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Video inconclusive on B.C. mayor’s foot, but other evidence backs mischief case: RCMP

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SURREY, B.C. — Surveillance video is inconclusive about whether a woman ran over Surrey, B.C., Mayor Doug McCallum’s foot as he told police, but other issues related to his complaint led to a charge of public mischief, the primary investigator said at his trial.

RCMP Sgt. André Johnny told the provincial court Tuesday that a bush in a grocery store parking lot may have concealed exactly what happened on Sept. 4, 2021.

However, Johnny told Crown attorney Richard Fowler that the video does not support McCallum’s claim the woman also pinned him against his vehicle with her car.

Instead, the video played in court on Monday shows McCallum walking away from his vehicle and toward Debi Johnstone’s car, where he stood by the front passenger side for about a minute as the two engaged in what she described as a “heated debate.”

Johnstone testified that she yelled at McCallum to resign, swore at him, told him he had a scaly face and called him evil.

Johnny, testifying by video, said that after that interaction, the surveillance footage shows McCallum walking in the same way he did when he arrived at the lot and that he was not limping.

“At no point when he is walking away does he appear to be in pain,” say investigation briefing notes that were read in court. They add that McCallum went grocery shopping afterward and video from inside the store shows his gait does not change.

Fowler said McCallum complained of a hit and run, saying Johnstone cut a corner to run over his foot, as well as harassment, assault, and dangerous driving, although the video shows the car being driven into a parking spot at normal speed.

McCallum was charged with public mischief last December when RCMP headquarters in B.C. took over the investigation, but his lawyer, Richard Peck, said that was hardly an independent agency.

McCallum was elected in 2018 on a promise to replace the RCMP in Surrey with a municipal police force, but he lost his re-election bid on Oct. 15.

Johnstone had been in the parking lot to collect signatures for a petition against the policing plan.

Peck suggested that RCMP decided early into an investigation that his client deceived police by saying his foot was run over and that police ignored his client’s claim that he was targeted in the parking lot by a woman who was vehemently opposed to his policies.

Peck also suggested to Johnny that McCallum was being treated unfairly when police discussed deploying a surveillance team as part of their investigation.

“What on earth is the surveillance team going to unearth about McCallum? He’s the mayor of Surrey,” Peck said.

“The idea was put forth to determine how Mayor McCallum was walking, whether or not he seemed injured,” Johnny said, adding that the idea was shelved.

“The idea did not make a great deal of sense. That is why it was shut down,” Peck said.

He said the RCMP neglected to investigate McCallum’s claims of harassment by someone with a history of similar interactions with him going back several years.

However, Johnny said it’s not uncommon for some people to use expletives and yell at others and that Johnstone did not seem to target or follow the mayor because he arrived at the parking lot about 45 minutes before she did.

This report by The Canadian Press was first published Nov. 1, 2022.

 

Camille Bains, The Canadian Press

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Faster progress needed on removing interprovincial trade barriers: CFIB report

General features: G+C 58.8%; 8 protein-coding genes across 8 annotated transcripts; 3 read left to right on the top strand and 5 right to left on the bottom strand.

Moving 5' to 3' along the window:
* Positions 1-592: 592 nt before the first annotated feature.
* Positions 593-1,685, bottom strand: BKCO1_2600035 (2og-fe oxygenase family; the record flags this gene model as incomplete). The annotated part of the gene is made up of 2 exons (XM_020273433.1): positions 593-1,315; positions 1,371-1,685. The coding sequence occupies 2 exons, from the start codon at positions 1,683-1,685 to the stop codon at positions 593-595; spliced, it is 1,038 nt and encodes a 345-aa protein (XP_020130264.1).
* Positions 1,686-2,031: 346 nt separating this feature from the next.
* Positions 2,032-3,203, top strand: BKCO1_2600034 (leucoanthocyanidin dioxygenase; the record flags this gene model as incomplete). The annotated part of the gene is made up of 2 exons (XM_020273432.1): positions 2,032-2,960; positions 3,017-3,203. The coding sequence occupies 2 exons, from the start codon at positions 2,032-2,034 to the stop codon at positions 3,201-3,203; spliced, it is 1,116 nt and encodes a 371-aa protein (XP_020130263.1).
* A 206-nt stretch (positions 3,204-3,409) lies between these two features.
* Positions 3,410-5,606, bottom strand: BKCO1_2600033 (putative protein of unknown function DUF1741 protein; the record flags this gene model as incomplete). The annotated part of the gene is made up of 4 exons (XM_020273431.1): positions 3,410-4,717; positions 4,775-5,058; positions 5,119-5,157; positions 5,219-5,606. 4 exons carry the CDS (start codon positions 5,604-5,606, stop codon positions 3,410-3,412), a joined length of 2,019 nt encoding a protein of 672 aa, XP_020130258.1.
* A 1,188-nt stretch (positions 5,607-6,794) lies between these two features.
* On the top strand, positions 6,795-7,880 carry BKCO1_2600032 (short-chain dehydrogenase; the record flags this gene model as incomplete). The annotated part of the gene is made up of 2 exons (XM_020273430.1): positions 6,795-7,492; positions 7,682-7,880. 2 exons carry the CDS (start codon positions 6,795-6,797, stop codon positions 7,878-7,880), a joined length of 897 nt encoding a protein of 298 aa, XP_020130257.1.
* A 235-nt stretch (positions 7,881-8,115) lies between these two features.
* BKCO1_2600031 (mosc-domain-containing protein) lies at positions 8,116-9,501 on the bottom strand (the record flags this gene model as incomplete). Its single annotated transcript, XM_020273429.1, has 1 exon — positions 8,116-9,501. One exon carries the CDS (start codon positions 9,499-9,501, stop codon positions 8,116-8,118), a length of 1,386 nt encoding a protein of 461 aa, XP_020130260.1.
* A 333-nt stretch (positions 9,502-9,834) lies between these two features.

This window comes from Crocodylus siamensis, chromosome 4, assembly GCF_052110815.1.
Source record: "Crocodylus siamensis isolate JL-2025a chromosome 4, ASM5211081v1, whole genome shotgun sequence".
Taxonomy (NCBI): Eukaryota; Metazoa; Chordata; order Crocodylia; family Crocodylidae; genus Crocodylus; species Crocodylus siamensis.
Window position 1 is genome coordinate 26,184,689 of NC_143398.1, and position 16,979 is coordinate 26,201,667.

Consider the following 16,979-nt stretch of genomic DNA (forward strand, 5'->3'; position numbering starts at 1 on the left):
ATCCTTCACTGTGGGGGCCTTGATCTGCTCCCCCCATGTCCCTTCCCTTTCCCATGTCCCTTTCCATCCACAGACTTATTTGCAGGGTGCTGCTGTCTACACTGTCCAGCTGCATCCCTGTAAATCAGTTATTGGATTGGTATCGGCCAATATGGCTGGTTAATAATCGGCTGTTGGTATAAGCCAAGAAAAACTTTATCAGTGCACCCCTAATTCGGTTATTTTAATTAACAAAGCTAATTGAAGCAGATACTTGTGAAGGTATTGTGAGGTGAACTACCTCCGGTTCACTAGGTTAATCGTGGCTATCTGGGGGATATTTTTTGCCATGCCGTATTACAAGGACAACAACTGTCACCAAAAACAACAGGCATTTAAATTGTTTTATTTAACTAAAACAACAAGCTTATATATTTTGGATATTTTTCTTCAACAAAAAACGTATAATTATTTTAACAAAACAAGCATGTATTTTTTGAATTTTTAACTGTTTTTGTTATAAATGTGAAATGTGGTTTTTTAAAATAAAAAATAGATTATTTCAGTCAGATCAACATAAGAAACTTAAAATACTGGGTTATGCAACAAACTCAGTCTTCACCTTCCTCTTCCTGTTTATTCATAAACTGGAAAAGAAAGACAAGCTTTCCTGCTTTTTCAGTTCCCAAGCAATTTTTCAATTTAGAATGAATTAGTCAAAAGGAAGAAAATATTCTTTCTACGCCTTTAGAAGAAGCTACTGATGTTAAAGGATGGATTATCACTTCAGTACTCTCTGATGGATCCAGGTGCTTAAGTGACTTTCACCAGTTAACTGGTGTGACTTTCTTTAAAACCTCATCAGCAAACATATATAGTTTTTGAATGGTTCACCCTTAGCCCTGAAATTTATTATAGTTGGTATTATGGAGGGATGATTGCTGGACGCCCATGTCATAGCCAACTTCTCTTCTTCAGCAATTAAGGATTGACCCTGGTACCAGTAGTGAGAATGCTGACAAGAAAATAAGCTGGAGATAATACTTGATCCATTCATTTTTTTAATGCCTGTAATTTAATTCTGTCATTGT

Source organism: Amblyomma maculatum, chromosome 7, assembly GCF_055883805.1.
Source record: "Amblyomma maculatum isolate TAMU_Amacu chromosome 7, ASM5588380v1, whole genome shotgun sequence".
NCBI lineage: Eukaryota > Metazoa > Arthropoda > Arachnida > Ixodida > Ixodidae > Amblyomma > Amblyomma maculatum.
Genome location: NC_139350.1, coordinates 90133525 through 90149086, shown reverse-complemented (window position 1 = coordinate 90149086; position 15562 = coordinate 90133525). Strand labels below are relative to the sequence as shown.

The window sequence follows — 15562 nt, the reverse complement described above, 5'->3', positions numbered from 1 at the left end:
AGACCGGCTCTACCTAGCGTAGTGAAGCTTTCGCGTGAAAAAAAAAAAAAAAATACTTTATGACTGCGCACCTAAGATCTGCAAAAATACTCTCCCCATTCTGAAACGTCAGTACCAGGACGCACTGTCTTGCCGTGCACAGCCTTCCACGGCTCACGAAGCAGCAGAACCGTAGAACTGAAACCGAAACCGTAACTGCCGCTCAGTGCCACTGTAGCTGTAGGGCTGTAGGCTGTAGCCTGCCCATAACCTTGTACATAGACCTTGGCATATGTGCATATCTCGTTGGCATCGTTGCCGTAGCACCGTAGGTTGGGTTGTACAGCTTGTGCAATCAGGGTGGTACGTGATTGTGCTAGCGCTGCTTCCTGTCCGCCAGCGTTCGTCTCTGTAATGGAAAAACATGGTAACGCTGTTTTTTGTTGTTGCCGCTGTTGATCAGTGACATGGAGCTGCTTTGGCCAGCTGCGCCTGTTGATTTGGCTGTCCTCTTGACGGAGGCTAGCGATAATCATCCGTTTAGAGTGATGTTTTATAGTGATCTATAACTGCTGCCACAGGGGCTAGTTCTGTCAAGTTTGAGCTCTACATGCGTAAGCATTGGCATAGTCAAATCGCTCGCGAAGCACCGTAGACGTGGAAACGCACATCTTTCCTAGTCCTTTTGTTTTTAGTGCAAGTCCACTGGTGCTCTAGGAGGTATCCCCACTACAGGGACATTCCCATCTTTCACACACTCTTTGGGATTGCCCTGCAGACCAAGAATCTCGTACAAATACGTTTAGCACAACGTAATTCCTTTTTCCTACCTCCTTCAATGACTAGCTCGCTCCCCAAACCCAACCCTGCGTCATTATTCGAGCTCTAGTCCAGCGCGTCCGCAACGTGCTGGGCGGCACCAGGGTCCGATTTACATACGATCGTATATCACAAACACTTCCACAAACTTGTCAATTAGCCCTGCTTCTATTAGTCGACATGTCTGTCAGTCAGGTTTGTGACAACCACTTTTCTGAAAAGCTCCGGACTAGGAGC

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TORONTO – Doing business across provincial lines is starting to get easier but progress is slow, says the Canadian Federation of Independent Business.

In a report released Tuesday, the CFIB says it’s important for provinces and the federal government to remove barriers to interprovincial trade to improve productivity and boost the economy.

It says the vast majority of small business owners want governments to prioritize removing barriers, while a little over half of those surveyed say they’re losing productivity because of multiple sets of regulations.

There has been some recent progress, including the federal government removing eight procurement exemptions to the Canadian Free Trade Agreement this year and committing to removing an additional six by year-end.

The federal government has also launched an internal trade data hub, while the government body tasked with implementing the Canadian Free Trade Agreement has set up an online portal for Canadians to identify potential regulatory barriers to trade.

But the CFIB says there have still been no tangible improvements on removing alcohol trade barriers, or much in the way of reducing obstacles to doing business.

“Despite some positive steps … overall progress has been minimal,” said Jairo Yunis, director for B.C. and western economic policy for the CFIB, in a statement.

There was a small step recently to at least return to the status quo on alcohol shipments after Alberta imposed more restrictions earlier this year.

In January, Alberta’s liquor sales regulator said it would no longer accept shipments of B.C. wines unless B.C. wineries stopped direct sales to Alberta consumers. Last week, the provinces announced they had agreed on a path that would see direct sales resume.

Overall, the report ranks Manitoba as leading the way on interprovincial trade, while Quebec ranked last.

Businesses looking to expand operations across borders within Canada experience several challenges, depending on the province or territory, the CFIB says. All provinces and the federal government have implemented what’s needed on first aid kit standards, for example, while all but the feds have done it on life jackets.

It gets spottier on categories like certifying entry-level truck drivers, with only about half of provinces done, while on construction codes, the CFIB says all provinces are working on it but none are complete.

The CFIB recommends governments across Canada quickly adopt a mutual recognition agreement covering all regulations on the sale or use of all goods and services.

This report by The Canadian Press was first published July 23, 2024.